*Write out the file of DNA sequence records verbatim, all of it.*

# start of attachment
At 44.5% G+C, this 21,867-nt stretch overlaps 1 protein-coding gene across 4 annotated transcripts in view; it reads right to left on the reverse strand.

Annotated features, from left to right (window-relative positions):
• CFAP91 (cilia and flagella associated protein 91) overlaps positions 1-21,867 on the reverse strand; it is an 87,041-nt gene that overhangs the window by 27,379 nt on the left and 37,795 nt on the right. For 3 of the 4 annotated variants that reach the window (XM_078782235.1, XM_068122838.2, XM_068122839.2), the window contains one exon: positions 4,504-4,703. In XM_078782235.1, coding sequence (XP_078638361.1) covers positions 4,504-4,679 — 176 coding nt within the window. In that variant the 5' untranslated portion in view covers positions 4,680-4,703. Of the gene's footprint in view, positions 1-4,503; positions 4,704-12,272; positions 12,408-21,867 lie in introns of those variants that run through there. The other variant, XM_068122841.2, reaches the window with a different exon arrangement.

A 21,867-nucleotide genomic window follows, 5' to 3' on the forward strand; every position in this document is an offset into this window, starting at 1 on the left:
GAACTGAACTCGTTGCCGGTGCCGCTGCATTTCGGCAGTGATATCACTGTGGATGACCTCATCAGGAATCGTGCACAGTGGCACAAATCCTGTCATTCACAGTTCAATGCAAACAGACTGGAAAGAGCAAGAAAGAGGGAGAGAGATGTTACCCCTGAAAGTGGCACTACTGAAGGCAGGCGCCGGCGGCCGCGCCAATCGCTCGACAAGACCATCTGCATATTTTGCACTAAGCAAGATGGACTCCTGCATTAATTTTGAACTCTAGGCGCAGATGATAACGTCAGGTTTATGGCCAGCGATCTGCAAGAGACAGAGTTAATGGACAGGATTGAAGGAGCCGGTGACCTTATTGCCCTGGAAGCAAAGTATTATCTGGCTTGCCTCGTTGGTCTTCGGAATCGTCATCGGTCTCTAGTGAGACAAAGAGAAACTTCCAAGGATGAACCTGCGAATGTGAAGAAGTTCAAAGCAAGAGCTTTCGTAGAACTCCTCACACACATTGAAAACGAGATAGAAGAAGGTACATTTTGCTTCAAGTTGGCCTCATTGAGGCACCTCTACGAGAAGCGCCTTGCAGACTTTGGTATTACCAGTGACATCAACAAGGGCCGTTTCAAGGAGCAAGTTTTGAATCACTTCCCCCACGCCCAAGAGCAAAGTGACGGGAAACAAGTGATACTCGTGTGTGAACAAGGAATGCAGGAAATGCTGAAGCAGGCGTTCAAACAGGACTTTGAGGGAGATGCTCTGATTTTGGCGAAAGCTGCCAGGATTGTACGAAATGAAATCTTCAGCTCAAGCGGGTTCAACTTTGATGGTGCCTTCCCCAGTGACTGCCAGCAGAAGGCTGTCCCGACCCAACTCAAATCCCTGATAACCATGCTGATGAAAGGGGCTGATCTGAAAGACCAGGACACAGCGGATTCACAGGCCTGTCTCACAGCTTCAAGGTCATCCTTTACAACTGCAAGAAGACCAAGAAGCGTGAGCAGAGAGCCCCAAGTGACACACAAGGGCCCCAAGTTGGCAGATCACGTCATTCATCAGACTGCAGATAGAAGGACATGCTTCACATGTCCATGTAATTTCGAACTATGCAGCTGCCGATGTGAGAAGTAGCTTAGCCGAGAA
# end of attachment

At 44.5% G+C, this 21,867-nt stretch overlaps 1 protein-coding gene across 4 annotated transcripts in view; it reads right to left on the reverse strand.

Annotated features, from left to right (window-relative positions):
• CFAP91 (cilia and flagella associated protein 91) overlaps positions 1-21,867 on the reverse strand; it is an 87,041-nt gene that overhangs the window by 27,379 nt on the left and 37,795 nt on the right. For 3 of the 4 annotated variants that reach the window (XM_078782235.1, XM_068122838.2, XM_068122839.2), the window contains one exon: positions 4,504-4,703. In XM_078782235.1, coding sequence (XP_078638361.1) covers positions 4,504-4,679 — 176 coding nt within the window. In that variant the 5' untranslated portion in view covers positions 4,680-4,703. Of the gene's footprint in view, positions 1-4,503; positions 4,704-12,272; positions 12,408-21,867 lie in introns of those variants that run through there. The other variant, XM_068122841.2, reaches the window with a different exon arrangement.

A 21,867-nucleotide genomic window follows, 5' to 3' on the forward strand; every position in this document is an offset into this window, starting at 1 on the left:
GAACTGAACTCGTTGCCGGTGCCGCTGCATTTCGGCAGTGATATCACTGTGGATGACCTCATCAGGAATCGTGCACAGTGGCACAAATCCTGTCATTCACAGTTCAATGCAAACAGACTGGAAAGAGCAAGAAAGAGGGAGAGAGATGTTACCCCTGAAAGTGGCACTACTGAAGGCAGGCGCCGGCGGCCGCGCCAATCGCTCGACAAGACCATCTGCATATTTTGCACTAAGCAAGATGGACTCCTGCATTAATTTTGAACTCTAGGCGCAGATGATAACGTCAGGTTTATGGCCAGCGATCTGCAAGAGACAGAGTTAATGGACAGGATTGAAGGAGCCGGTGACCTTATTGCCCTGGAAGCAAAGTATTATCTGGCTTGCCTCGTTGGTCTTCGGAATCGTCATCGGTCTCTAGTGAGACAAAGAGAAACTTCCAAGGATGAACCTGCGAATGTGAAGAAGTTCAAAGCAAGAGCTTTCGTAGAACTCCTCACACACATTGAAAACGAGATAGAAGAAGGTACATTTTGCTTCAAGTTGGCCTCATTGAGGCACCTCTACGAGAAGCGCCTTGCAGACTTTGGTATTACCAGTGACATCAACAAGGGCCGTTTCAAGGAGCAAGTTTTGAATCACTTCCCCCACGCCCAAGAGCAAAGTGACGGGAAACAAGTGATACTCGTGTGTGAACAAGGAATGCAGGAAATGCTGAAGCAGGCGTTCAAACAGGACTTTGAGGGAGATGCTCTGATTTTGGCGAAAGCTGCCAGGATTGTACGAAATGAAATCTTCAGCTCAAGCGGGTTCAACTTTGATGGTGCCTTCCCCAGTGACTGCCAGCAGAAGGCTGTCCCGACCCAACTCAAATCCCTGATAACCATGCTGATGAAAGGGGCTGATCTGAAAGACCAGGACACAGCGGATTCACAGGCCTGTCTCACAGCTTCAAGGTCATCCTTTACAACTGCAAGAAGACCAAGAAGCGTGAGCAGAGAGCCCCAAGTGACACACAAGGGCCCCAAGTTGGCAGATCACGTCATTCATCAGACTGCAGATAGAAGGACATGCTTCACATGTCCATGTAATTTCGAACTATGCAGCTGCCGATGTGAGAAGTAGCTTAGCCGAGAA